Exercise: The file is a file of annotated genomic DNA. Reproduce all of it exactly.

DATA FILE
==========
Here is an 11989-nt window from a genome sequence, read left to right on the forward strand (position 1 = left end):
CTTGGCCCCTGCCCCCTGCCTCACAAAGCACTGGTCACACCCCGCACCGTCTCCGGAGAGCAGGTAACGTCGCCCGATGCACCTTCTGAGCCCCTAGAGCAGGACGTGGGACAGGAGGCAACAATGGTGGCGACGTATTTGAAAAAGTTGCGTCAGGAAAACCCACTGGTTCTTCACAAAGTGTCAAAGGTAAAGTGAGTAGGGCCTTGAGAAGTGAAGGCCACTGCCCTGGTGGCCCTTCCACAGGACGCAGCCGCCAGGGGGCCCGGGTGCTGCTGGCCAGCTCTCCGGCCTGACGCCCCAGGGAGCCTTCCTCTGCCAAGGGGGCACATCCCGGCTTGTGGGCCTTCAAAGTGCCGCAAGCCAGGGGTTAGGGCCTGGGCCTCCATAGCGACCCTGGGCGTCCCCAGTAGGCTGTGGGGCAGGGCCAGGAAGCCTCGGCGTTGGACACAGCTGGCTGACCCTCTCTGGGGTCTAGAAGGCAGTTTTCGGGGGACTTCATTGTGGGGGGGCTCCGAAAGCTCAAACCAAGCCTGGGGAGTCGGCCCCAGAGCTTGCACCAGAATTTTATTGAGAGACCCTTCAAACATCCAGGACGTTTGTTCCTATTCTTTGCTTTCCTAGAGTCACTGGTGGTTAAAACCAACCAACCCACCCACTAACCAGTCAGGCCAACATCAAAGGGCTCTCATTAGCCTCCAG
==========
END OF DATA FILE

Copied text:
Here is an 11989-nt window from a genome sequence, read left to right on the forward strand (position 1 = left end):
CTTGGCCCCTGCCCCCTGCCTCACAAAGCACTGGTCACACCCCGCACCGTCTCCGGAGAGCAGGTAACGTCGCCCGATGCACCTTCTGAGCCCCTAGAGCAGGACGTGGGACAGGAGGCAACAATGGTGGCGACGTATTTGAAAAAGTTGCGTCAGGAAAACCCACTGGTTCTTCACAAAGTGTCAAAGGTAAAGTGAGTAGGGCCTTGAGAAGTGAAGGCCACTGCCCTGGTGGCCCTTCCACAGGACGCAGCCGCCAGGGGGCCCGGGTGCTGCTGGCCAGCTCTCCGGCCTGACGCCCCAGGGAGCCTTCCTCTGCCAAGGGGGCACATCCCGGCTTGTGGGCCTTCAAAGTGCCGCAAGCCAGGGGTTAGGGCCTGGGCCTCCATAGCGACCCTGGGCGTCCCCAGTAGGCTGTGGGGCAGGGCCAGGAAGCCTCGGCGTTGGACACAGCTGGCTGACCCTCTCTGGGGTCTAGAAGGCAGTTTTCGGGGGACTTCATTGTGGGGGGGCTCCGAAAGCTCAAACCAAGCCTGGGGAGTCGGCCCCAGAGCTTGCACCAGAATTTTATTGAGAGACCCTTCAAACATCCAGGACGTTTGTTCCTATTCTTTGCTTTCCTAGAGTCACTGGTGGTTAAAACCAACCAACCCACCCACTAACCAGTCAGGCCAACATCAAAGGGCTCTCATTAGCCTCCAG